Batten disease affects approximately two to four of every 100,000 live births in the U.S., according to the National Institutes of Health. However, there are eight known genetic variants of the disorder and Charlotte has CLN6, one of the rarest. The disease is a result of both parents passing on a mutated copy of the CLN6 gene to their daughter. The couple has since learned their 2-year old daughter, Gwenyth, also carries both mutated copies of the gene. She remains asymptomatic, while her older sister has begun to show signs that the disease is progressing, such as developmental delays.

"Because this disease is so rare, there's no one funding this research to find a cure," says Gray, whose films include Million Dollar Arm, Secretariat and The Game Plan. "It's really become Kris and my job to fund, find and accelerate a cure for our daughters. That's what we're working on day and night."

The condition is one of approximately 50 lysosomal storage diseases. The lysosome functions as the cell's recycling center, and genetic mutations disrupt the cell's ability to dispose of waste, causing the build-up of proteins and lipids in the the nerve cells of the brain and other tissue.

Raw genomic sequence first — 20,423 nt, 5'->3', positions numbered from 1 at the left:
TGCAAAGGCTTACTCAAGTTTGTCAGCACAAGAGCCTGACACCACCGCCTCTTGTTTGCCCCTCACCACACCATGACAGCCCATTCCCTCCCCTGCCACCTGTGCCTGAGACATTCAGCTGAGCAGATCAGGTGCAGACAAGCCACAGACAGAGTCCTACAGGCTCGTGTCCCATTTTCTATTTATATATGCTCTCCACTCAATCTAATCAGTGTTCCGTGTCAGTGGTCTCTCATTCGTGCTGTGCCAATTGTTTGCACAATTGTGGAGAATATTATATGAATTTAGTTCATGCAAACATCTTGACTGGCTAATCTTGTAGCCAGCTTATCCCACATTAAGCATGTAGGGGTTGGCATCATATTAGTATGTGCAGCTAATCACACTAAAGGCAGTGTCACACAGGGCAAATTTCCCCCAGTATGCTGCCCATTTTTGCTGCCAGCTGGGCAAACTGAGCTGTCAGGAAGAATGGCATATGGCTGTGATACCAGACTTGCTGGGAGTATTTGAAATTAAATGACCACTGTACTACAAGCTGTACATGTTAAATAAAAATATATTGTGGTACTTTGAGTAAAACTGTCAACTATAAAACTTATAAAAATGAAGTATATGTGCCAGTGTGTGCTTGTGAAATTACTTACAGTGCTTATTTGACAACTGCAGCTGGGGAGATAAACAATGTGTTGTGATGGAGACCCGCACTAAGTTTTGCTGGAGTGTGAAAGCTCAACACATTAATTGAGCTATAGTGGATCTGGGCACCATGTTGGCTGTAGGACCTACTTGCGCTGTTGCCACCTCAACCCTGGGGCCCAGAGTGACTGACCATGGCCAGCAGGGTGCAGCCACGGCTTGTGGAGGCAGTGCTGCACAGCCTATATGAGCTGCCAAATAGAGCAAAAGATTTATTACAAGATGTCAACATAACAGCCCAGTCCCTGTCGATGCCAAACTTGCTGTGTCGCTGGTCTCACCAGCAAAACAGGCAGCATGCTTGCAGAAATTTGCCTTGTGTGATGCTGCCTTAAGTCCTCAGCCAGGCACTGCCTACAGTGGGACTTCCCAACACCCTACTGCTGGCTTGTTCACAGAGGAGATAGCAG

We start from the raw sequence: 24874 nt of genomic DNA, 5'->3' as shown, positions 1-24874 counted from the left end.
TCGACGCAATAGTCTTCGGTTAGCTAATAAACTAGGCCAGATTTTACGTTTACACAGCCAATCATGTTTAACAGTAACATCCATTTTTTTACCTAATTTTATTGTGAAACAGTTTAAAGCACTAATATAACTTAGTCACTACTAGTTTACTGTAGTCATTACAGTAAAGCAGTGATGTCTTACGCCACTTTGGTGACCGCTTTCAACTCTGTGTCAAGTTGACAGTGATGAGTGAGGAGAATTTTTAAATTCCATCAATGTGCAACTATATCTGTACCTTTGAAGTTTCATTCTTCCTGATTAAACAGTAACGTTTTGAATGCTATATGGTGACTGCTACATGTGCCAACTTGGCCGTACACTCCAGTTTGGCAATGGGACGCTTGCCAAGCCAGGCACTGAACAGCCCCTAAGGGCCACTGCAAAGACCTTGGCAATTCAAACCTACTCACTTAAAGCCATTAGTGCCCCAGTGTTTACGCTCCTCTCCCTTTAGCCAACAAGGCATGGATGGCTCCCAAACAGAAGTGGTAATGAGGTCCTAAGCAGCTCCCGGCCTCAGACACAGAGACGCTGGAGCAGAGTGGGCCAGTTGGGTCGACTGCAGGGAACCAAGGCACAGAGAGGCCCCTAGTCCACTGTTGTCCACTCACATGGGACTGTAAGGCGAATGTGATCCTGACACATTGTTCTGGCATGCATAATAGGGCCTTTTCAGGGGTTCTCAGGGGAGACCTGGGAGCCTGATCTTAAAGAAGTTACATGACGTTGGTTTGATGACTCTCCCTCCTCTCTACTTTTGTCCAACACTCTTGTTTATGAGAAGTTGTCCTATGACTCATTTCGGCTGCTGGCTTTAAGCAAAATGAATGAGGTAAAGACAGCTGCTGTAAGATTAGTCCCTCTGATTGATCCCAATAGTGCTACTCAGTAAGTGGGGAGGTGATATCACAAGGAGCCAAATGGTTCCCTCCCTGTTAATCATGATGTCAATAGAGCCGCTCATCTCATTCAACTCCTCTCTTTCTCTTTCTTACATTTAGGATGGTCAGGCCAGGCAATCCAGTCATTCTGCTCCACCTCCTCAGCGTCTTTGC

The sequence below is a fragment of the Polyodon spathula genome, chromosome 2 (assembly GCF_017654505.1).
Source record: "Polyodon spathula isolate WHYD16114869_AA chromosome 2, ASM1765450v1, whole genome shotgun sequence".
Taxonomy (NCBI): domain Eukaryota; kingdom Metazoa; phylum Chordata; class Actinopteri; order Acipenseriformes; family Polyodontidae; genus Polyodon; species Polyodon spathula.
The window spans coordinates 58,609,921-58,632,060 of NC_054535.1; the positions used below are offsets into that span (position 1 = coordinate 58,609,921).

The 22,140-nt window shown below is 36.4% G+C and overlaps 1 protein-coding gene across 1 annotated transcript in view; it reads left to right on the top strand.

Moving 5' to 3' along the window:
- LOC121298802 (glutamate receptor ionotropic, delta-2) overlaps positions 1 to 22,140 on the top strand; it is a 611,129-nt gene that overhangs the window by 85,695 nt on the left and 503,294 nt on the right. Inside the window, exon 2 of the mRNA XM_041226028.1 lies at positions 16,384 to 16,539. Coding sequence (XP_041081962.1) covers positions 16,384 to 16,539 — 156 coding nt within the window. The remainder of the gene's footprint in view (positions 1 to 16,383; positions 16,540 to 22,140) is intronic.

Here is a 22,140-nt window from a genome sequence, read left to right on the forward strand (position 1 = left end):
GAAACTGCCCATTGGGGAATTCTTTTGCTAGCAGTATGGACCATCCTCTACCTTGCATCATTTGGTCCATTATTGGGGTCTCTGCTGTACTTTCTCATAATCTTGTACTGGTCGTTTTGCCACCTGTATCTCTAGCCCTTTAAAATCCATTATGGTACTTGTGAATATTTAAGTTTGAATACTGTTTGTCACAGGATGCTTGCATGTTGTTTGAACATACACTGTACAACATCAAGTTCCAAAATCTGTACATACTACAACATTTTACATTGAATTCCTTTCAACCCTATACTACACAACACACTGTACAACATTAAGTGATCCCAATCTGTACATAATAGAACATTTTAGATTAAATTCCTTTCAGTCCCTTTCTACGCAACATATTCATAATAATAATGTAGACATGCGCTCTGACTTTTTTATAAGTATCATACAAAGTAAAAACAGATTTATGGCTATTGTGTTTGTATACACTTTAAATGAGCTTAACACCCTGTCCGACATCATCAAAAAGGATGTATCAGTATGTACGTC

The couple has started The Charlotte and Gwyneth Gray Foundation to cure Batten disease, and in the past week they received a boost from an all-star team including Jennifer Garner, Gwyneth Paltrow, Channing Tatum, Rihanna, Jon Hamm, Seth MacFarlane and others who encouraged fans to donate to the foundation via social media. As of Friday, the couple had raised nearly $400,000 toward their ultimate goal.